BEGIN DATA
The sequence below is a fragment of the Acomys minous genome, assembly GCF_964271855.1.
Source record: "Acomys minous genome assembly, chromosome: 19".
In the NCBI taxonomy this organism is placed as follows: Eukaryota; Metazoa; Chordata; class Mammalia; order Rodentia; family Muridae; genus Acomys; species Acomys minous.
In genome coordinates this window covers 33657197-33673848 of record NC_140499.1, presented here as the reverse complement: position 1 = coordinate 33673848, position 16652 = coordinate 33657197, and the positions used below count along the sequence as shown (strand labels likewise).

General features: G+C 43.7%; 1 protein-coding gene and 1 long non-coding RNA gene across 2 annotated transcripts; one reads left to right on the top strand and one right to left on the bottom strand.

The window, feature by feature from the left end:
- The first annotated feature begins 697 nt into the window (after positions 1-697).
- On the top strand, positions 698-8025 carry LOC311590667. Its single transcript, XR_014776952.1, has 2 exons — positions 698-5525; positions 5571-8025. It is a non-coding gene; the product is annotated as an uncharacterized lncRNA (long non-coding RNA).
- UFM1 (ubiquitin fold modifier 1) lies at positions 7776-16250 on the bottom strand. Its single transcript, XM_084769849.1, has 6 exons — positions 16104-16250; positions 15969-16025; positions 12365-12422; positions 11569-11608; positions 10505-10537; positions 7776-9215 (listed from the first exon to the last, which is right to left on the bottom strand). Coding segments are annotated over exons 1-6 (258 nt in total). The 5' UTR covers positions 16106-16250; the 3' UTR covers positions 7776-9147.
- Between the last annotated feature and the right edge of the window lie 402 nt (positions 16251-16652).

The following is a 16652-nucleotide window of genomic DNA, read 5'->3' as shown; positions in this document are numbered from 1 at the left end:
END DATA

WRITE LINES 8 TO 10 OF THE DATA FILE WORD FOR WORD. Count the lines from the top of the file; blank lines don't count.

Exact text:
- On the top strand, positions 698-8025 carry LOC311590667. Its single transcript, XR_014776952.1, has 2 exons — positions 698-5525; positions 5571-8025. It is a non-coding gene; the product is annotated as an uncharacterized lncRNA (long non-coding RNA).
- UFM1 (ubiquitin fold modifier 1) lies at positions 7776-16250 on the bottom strand. Its single transcript, XM_084769849.1, has 6 exons — positions 16104-16250; positions 15969-16025; positions 12365-12422; positions 11569-11608; positions 10505-10537; positions 7776-9215 (listed from the first exon to the last, which is right to left on the bottom strand). Coding segments are annotated over exons 1-6 (258 nt in total). The 5' UTR covers positions 16106-16250; the 3' UTR covers positions 7776-9147.
- Between the last annotated feature and the right edge of the window lie 402 nt (positions 16251-16652).